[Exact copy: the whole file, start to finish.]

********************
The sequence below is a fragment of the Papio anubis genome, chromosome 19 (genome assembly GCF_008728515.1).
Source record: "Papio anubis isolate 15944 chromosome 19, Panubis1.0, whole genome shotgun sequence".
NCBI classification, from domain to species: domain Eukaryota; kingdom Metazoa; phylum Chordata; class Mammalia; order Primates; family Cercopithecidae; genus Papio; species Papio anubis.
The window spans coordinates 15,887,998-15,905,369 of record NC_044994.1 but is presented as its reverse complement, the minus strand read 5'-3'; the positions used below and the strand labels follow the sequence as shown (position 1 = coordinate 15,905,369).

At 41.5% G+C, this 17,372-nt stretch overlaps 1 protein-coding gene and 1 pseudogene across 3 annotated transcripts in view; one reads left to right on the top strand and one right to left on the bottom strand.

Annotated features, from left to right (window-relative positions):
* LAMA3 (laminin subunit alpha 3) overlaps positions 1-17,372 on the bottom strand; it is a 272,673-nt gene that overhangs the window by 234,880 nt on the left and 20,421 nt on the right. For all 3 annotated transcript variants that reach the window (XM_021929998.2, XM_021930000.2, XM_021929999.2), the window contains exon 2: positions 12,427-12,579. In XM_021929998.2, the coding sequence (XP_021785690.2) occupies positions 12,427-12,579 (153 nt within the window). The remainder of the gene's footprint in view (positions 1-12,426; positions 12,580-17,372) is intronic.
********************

The sequence below is a fragment of the Papio anubis genome, chromosome 19 (genome assembly GCF_008728515.1).
Source record: "Papio anubis isolate 15944 chromosome 19, Panubis1.0, whole genome shotgun sequence".
NCBI classification, from domain to species: domain Eukaryota; kingdom Metazoa; phylum Chordata; class Mammalia; order Primates; family Cercopithecidae; genus Papio; species Papio anubis.
The window spans coordinates 15,887,998-15,905,369 of record NC_044994.1 but is presented as its reverse complement, the minus strand read 5'-3'; the positions used below and the strand labels follow the sequence as shown (position 1 = coordinate 15,905,369).

At 41.5% G+C, this 17,372-nt stretch overlaps 1 protein-coding gene and 1 pseudogene across 3 annotated transcripts in view; one reads left to right on the top strand and one right to left on the bottom strand.

Annotated features, from left to right (window-relative positions):
* LAMA3 (laminin subunit alpha 3) overlaps positions 1-17,372 on the bottom strand; it is a 272,673-nt gene that overhangs the window by 234,880 nt on the left and 20,421 nt on the right. For all 3 annotated transcript variants that reach the window (XM_021929998.2, XM_021930000.2, XM_021929999.2), the window contains exon 2: positions 12,427-12,579. In XM_021929998.2, the coding sequence (XP_021785690.2) occupies positions 12,427-12,579 (153 nt within the window). The remainder of the gene's footprint in view (positions 1-12,426; positions 12,580-17,372) is intronic.